With Tom Brady announcing his retirement, there are plenty of ways to compare his stats to the others in NFL history. 

But, Brady’s talent level and longevity are so unique, you can practically split his career into 2 separate Hall of Fame resumes, from 2000-2011, and then from 2012 to now.

So, before we compare Brady to the other greatest QBs, which version of his career was better in the same number of games in the same league average?

While Brady seemed to have more offensive responsibilities in the latter half, especially in his final years with Tampa Bay, his ability to protect the ball may be the most notable aspect of his career.

Despite his attempts being over 800 more in career 2, or 3.5 more a game, he only threw 94 picks to 128, which is an interception percentage of 1.4 compared to 2.2.

But, despite the higher number of mistakes in his earlier years, Brady was efficient, as his adjusted yards per attempt were 8.09 in the early 2000s, compared to just 7.32.

But even if you were to split up Tom Brady’s career into 2 separate resumes, he would still have produced over 47,500 passing yards and 330 touchdowns with an interception percentage under 2.3% in those splits.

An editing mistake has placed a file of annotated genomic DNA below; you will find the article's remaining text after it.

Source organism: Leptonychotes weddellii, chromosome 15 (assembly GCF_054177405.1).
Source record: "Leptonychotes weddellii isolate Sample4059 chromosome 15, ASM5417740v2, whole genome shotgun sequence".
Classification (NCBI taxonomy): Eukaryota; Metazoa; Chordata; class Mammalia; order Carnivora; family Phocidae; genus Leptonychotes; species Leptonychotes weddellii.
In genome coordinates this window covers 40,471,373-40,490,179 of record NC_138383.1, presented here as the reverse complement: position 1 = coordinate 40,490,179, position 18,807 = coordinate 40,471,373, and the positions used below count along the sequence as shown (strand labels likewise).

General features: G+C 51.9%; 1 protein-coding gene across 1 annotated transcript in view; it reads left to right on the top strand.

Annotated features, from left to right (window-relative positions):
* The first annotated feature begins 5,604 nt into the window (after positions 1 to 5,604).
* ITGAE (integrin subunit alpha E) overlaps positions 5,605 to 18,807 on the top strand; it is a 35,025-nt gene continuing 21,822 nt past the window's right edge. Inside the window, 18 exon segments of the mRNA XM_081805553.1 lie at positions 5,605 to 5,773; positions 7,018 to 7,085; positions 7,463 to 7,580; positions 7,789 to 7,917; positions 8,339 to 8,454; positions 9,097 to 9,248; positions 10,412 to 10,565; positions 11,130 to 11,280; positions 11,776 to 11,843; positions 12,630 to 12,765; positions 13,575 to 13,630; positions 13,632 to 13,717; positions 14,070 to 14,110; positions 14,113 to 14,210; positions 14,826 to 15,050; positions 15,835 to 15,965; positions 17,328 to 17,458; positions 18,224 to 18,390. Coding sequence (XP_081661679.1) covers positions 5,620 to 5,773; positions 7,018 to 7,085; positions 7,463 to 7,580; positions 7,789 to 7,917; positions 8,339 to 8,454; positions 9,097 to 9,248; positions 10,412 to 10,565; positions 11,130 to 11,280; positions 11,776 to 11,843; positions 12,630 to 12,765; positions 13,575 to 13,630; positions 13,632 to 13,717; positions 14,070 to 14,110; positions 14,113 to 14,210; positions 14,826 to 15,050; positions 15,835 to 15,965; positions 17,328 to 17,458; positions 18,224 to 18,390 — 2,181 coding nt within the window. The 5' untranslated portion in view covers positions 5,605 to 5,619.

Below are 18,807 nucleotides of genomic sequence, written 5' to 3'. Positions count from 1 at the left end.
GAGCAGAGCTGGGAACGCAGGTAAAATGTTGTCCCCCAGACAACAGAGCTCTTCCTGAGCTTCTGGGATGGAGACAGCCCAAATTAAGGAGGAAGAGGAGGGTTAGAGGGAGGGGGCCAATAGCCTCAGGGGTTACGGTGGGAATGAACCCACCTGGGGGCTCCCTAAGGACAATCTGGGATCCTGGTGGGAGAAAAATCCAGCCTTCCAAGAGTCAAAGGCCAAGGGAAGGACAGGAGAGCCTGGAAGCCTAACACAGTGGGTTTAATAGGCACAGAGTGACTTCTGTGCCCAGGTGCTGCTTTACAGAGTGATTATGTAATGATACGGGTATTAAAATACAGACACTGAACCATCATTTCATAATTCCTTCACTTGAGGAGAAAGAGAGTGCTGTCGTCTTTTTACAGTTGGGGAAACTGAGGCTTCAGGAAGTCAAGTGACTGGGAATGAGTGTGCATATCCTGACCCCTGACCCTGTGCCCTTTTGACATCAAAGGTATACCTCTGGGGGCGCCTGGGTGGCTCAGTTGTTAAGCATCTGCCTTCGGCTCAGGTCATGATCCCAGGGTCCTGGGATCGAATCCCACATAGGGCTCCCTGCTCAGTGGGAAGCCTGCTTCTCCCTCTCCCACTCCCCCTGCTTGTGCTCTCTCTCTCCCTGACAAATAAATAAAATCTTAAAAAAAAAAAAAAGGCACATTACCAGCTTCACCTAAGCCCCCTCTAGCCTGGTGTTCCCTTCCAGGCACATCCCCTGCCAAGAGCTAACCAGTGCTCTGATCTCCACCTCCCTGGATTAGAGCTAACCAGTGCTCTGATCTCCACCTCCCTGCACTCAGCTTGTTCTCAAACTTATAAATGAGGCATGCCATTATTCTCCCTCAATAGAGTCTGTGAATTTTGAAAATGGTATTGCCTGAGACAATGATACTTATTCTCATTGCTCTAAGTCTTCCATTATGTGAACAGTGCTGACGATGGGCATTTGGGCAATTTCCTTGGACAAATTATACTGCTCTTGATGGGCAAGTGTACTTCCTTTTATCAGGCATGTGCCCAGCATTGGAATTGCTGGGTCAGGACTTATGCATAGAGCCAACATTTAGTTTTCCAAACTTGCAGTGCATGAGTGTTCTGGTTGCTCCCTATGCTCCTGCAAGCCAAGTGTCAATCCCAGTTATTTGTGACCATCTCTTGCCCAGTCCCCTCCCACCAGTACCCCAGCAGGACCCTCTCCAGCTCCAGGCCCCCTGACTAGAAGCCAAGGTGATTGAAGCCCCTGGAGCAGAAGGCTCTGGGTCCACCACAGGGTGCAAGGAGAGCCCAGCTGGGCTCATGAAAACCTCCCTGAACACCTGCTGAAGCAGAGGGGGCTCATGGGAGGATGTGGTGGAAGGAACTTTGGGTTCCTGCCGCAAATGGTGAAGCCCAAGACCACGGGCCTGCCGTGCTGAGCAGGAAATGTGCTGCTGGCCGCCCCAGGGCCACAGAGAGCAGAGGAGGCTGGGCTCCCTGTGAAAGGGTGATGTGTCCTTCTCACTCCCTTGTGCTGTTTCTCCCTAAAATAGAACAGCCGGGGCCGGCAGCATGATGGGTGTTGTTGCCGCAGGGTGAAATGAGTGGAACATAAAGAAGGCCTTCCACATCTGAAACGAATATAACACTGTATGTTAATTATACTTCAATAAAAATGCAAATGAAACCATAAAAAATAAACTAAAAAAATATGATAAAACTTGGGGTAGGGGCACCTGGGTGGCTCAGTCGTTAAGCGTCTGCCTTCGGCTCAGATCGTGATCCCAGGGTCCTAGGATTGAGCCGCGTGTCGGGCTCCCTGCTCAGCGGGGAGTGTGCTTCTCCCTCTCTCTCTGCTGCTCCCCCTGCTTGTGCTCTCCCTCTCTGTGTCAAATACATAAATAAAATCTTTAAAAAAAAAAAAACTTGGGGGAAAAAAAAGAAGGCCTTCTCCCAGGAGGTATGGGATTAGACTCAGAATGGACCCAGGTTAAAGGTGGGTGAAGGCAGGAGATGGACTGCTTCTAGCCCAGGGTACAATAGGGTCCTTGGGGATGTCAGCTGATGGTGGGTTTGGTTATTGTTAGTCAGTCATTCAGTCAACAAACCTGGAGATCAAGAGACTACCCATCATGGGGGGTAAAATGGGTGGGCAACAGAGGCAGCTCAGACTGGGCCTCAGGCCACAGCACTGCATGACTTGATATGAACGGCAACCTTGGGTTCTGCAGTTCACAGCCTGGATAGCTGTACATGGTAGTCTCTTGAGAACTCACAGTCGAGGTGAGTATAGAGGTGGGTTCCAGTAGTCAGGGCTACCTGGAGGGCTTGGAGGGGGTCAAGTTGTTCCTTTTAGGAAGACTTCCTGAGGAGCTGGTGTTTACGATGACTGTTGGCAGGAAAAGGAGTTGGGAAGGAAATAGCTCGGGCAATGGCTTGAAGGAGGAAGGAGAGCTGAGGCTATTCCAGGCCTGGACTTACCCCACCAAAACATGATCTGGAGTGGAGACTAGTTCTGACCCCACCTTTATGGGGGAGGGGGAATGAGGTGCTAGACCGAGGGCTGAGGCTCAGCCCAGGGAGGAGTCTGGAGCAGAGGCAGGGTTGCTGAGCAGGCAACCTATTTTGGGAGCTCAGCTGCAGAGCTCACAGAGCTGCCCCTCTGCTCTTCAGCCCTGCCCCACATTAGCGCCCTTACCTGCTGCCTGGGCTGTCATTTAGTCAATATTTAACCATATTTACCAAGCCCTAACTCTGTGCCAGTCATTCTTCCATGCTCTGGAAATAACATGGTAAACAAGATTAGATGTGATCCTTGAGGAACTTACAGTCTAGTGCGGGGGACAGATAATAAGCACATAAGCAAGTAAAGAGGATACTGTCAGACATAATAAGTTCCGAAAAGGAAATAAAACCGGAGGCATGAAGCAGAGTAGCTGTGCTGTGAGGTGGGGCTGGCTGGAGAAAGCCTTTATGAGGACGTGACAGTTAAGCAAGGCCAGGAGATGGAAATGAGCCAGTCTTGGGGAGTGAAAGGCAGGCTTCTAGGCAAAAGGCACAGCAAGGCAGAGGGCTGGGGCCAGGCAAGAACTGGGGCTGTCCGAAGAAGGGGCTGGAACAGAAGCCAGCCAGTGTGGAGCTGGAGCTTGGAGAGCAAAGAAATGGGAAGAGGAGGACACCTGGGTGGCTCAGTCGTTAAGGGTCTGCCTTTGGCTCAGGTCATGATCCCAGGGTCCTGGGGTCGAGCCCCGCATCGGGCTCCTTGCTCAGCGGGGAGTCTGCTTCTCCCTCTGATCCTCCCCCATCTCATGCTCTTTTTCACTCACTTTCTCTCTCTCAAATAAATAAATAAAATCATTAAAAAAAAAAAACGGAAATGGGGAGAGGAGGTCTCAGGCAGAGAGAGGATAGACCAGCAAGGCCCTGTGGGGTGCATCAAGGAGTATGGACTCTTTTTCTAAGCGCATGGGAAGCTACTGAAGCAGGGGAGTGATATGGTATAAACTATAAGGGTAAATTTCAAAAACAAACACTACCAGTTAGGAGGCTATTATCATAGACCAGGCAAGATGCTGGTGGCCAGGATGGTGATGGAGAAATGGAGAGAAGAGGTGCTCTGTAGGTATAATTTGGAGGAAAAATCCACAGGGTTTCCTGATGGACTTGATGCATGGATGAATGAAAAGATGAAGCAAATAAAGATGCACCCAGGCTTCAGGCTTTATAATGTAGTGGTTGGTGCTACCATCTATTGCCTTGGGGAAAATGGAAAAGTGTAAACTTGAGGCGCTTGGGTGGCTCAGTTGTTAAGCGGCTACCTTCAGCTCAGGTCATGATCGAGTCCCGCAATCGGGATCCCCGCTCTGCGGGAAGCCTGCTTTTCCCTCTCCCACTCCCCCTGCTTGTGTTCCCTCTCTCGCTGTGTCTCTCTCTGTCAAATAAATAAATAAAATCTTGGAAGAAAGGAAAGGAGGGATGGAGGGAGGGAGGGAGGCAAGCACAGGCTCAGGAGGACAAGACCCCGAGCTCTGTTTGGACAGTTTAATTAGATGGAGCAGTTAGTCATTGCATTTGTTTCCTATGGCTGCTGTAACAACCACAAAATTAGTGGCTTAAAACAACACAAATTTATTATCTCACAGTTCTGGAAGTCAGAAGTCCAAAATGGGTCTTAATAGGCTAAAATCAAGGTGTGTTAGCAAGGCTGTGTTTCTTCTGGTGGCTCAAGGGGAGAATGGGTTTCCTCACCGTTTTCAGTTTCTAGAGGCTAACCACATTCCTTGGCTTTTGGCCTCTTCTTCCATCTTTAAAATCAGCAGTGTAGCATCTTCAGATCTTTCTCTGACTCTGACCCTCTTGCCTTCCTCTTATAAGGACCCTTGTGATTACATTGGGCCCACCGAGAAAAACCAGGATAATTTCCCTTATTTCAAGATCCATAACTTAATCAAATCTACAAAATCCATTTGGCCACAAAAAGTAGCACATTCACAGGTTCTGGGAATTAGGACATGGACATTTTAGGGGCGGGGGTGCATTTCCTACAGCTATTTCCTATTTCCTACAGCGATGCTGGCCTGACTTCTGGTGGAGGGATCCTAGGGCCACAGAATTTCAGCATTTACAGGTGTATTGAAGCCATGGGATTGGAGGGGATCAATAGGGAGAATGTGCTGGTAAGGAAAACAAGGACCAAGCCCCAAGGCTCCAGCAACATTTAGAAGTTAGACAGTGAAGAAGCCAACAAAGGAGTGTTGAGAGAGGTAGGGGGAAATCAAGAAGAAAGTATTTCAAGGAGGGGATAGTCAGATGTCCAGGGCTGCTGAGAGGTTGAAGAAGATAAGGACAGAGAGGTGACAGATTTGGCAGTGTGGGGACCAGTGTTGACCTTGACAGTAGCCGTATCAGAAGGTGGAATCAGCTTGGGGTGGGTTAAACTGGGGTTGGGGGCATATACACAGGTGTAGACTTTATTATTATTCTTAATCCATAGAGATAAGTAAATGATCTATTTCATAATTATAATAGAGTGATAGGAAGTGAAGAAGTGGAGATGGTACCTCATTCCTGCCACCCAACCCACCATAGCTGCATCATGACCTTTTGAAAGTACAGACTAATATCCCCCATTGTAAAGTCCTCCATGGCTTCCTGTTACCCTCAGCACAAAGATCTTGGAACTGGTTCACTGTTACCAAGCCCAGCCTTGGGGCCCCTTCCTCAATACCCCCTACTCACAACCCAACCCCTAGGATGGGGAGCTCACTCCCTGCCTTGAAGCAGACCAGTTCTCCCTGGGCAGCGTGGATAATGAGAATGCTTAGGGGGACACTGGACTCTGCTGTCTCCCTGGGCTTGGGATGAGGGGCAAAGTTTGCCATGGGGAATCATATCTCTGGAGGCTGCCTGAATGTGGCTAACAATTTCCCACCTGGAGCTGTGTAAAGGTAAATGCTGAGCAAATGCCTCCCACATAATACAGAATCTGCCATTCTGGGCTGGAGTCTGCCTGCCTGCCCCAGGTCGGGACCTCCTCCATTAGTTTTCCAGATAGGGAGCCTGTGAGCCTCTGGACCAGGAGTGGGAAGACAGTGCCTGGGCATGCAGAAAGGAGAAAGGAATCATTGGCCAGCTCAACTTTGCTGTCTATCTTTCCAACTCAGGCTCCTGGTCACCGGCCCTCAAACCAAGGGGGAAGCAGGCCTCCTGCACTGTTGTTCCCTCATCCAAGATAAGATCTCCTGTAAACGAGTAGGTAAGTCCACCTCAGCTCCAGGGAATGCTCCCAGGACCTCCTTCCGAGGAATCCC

Only Drew Brees, Aaron Rodgers, and Matt Ryan are the only other quarterbacks on that list throughout their entire careers.

So, how would they compare in the same era against both versions of Brady?

In the same league averages, and in the same amount of games, Drew Brees is the only QB able to edge either of the Bradys in yards. At the same time, Rodgers would lead in touchdowns after his microscopic TD/INT ratio shrinks in a balanced era.

But, for Brady to have both halves of his career come this close in a head-to-head comparison against some of the other best QBs in this era just shows how remarkable his longevity had been at this level. 

And usually, for a player with this many games under their belt, their per-game metrics take a hit. 

But Brady’s argument against some of the other greatest quarterbacks of all time is closer than you’d expect.

In fact, of the 10 quarterbacks to surpass 55,000 career passing yards, Brady is still 4th on the list in yards per game, touchdown percentage, and third in career QB rate.

And considering Aaron Rodgers is the only active player on this list now, it’s safe to say Brady’s records are safe until the younger crop of franchise quarterbacks get old.